We may now go further with the question of George's overall purpose, in the light of this Kantian reflection. George intends his book to help create the will to progress. That will would manifest itself in the Imposition of the single tax on land, which thus becomes the focal point for human morality in the present age. (295)

George's understanding of the relations between desire and intellect is certainly Kantian. He explicitly acknowledges that "the desire higher yet" than knowledge for its own sake -- e.g., the knowledge of the astronomer -- is "the desire that he, even he, may somehow aid in making life better and brighter." (136; cf. 444) Morality surpasses wisdom in dignity. The man of moral will may say that his purpose is the destruction of sin, sorrow, and shame, and the growth of leisure, independence, and intelligence among the people of the world. This may be granted; but the idea that the highest way of life is in easing the burdens of others is neither classical nor Christian; it is distinctively modern. George simply denies that older view according to which there is a pleasure that can be pursued for its own sake. (467) Indeed, bespeaks of "learning." But such learning is clearly in the service of practical ends.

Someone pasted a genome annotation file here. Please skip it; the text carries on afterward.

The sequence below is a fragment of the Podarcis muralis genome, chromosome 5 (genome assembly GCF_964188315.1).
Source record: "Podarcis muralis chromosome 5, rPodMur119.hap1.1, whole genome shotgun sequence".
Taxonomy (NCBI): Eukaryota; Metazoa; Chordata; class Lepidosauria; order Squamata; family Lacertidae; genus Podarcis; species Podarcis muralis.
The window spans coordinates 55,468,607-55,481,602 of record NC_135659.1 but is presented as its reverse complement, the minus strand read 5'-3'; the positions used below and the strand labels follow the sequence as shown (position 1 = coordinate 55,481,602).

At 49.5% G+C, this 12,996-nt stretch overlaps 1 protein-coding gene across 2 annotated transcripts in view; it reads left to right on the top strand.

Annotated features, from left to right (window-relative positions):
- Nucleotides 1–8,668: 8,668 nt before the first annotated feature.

George's argument finds its support in the twin Baconian principles that "knowledge is power" and that the "relief of man's estate" is the primary purpose of science.[30] It finds its highest justification in Kant's assertion that morality is the greatest human activity.[31]

The transformation of material desires into moral will is mediated by the tendency toward equalization in the distribution of wealth under the Georgist regime. (445-46; cf. 309) Want having been banished through supply side economic growth, and inequality having been minimized by the land tax, George maintains that greed and envy lose their roots in material desires and begin to abate. Wealth reaches a point of superfluity. Who would walk around in the hot sun wearing an overcoat? Under the conditions of vast, equalized riches, mental activity is transformed into moral activity simply because the intellect now has leisure to concentrate on moral actions. Adam Smith's "invisible hand," it appears, makes men rich and moral, too.